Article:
In terms of narrative potential, the alpha is light on story details, but, thematically, Etherborn deals with metaphysical questions regarding humanity and the universe through the game’s physics-defining locales. The story does threaten to fall into indie game cliché, yet the major appeal lies is the mechanics, not the threadbare narrative.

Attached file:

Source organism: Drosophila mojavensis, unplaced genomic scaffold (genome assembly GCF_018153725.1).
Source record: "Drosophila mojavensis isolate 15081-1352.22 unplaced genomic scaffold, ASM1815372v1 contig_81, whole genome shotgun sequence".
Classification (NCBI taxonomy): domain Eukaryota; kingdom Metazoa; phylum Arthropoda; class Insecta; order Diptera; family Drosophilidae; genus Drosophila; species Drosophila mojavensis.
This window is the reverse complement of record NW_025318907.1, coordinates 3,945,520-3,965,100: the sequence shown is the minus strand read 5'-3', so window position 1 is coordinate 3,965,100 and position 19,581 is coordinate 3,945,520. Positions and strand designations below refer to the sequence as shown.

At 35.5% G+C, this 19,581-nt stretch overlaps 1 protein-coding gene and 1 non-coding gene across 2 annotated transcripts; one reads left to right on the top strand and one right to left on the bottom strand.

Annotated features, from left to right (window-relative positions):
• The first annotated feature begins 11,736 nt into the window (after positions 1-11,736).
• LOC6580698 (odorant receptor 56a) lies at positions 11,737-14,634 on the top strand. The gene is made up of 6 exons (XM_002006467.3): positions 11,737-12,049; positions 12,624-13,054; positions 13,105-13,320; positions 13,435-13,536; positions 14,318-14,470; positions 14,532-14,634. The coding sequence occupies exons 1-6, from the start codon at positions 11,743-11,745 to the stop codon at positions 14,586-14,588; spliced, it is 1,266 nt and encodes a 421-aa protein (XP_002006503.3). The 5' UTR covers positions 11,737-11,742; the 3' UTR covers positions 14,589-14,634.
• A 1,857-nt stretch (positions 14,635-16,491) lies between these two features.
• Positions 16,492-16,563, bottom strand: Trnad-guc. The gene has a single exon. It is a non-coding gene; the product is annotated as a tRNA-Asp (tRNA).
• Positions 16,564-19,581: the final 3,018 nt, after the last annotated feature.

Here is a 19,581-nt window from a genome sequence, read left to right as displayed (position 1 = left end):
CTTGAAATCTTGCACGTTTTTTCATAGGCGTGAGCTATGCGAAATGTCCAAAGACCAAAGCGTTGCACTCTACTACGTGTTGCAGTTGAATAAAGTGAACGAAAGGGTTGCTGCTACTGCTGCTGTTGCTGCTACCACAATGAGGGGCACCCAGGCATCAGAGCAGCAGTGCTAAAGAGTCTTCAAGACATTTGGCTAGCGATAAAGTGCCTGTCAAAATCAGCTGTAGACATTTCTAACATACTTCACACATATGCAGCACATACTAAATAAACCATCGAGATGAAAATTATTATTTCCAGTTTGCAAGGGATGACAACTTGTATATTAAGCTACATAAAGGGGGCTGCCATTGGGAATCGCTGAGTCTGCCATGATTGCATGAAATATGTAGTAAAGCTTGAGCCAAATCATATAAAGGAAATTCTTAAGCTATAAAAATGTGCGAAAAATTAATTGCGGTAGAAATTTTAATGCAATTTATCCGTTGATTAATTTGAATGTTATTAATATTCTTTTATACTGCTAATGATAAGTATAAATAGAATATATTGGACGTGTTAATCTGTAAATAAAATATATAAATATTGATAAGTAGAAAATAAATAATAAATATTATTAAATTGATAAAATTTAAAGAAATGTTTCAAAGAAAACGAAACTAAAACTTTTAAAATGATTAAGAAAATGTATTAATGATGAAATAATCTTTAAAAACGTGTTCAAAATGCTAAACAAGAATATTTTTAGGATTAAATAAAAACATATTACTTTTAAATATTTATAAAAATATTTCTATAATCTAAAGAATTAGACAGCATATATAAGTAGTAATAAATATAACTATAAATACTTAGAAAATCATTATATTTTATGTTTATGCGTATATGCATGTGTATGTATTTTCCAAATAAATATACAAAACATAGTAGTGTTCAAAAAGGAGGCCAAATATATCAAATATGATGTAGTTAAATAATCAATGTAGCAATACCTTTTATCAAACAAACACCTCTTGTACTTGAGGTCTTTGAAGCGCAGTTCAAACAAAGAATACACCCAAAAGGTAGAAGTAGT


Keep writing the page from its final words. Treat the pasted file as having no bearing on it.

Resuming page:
Whilst the framework of Etherborn threatens to sway into austerity, many players will be impressed by how the title balances clever and unique level design with such scant gameplay elements. Essentially, players must make decisions on which plane of the level they wish to interact with. Walls with curves allow players to change perspectives, shifting the gravity onto the same plane that the player is on. Dropping off non-curved walls means players will fall, either onto a different plane or to their demise. At its foundation, Etherborn is about making decisions on when to use curved and 90° corners. By transcribing this mechanic to varied worlds, the game, at least in the alpha, remains engaging. The alpha offers a look at five levels—named Birth, Overworld, The Yellow Infinite, Poisonous Desert, Cubes, and Final—with each offering different questions and interpretations of Etherborn’s toolkit. Certain levels, namely Poisonous Desert, act as a compact primer for the game’s take on gravitational manipulation, whereas other stages rely more upon classical platforming.